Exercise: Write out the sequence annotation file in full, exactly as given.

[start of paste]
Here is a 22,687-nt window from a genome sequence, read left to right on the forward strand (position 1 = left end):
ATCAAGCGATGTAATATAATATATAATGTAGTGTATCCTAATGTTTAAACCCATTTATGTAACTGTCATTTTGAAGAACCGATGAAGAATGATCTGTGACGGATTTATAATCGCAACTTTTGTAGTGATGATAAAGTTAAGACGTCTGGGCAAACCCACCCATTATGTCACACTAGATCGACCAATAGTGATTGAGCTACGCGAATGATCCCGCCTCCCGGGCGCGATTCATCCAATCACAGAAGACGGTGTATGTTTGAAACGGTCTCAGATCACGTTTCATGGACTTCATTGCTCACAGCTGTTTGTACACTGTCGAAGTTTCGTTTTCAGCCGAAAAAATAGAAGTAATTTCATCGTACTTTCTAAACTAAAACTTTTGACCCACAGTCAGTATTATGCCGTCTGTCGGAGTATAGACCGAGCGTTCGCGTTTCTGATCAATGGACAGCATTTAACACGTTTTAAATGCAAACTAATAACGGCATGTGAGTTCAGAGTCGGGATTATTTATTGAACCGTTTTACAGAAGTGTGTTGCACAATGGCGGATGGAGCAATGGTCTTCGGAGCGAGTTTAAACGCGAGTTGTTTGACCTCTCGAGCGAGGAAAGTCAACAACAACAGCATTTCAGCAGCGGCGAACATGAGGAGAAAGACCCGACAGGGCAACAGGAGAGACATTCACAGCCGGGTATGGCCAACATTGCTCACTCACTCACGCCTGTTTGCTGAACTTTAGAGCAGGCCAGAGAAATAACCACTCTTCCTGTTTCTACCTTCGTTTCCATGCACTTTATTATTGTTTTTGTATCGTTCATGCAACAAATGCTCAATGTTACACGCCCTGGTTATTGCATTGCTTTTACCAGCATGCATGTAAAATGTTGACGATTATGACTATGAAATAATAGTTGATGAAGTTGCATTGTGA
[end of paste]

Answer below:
Here is a 22,687-nt window from a genome sequence, read left to right on the forward strand (position 1 = left end):
ATCAAGCGATGTAATATAATATATAATGTAGTGTATCCTAATGTTTAAACCCATTTATGTAACTGTCATTTTGAAGAACCGATGAAGAATGATCTGTGACGGATTTATAATCGCAACTTTTGTAGTGATGATAAAGTTAAGACGTCTGGGCAAACCCACCCATTATGTCACACTAGATCGACCAATAGTGATTGAGCTACGCGAATGATCCCGCCTCCCGGGCGCGATTCATCCAATCACAGAAGACGGTGTATGTTTGAAACGGTCTCAGATCACGTTTCATGGACTTCATTGCTCACAGCTGTTTGTACACTGTCGAAGTTTCGTTTTCAGCCGAAAAAATAGAAGTAATTTCATCGTACTTTCTAAACTAAAACTTTTGACCCACAGTCAGTATTATGCCGTCTGTCGGAGTATAGACCGAGCGTTCGCGTTTCTGATCAATGGACAGCATTTAACACGTTTTAAATGCAAACTAATAACGGCATGTGAGTTCAGAGTCGGGATTATTTATTGAACCGTTTTACAGAAGTGTGTTGCACAATGGCGGATGGAGCAATGGTCTTCGGAGCGAGTTTAAACGCGAGTTGTTTGACCTCTCGAGCGAGGAAAGTCAACAACAACAGCATTTCAGCAGCGGCGAACATGAGGAGAAAGACCCGACAGGGCAACAGGAGAGACATTCACAGCCGGGTATGGCCAACATTGCTCACTCACTCACGCCTGTTTGCTGAACTTTAGAGCAGGCCAGAGAAATAACCACTCTTCCTGTTTCTACCTTCGTTTCCATGCACTTTATTATTGTTTTTGTATCGTTCATGCAACAAATGCTCAATGTTACACGCCCTGGTTATTGCATTGCTTTTACCAGCATGCATGTAAAATGTTGACGATTATGACTATGAAATAATAGTTGATGAAGTTGCATTGTGA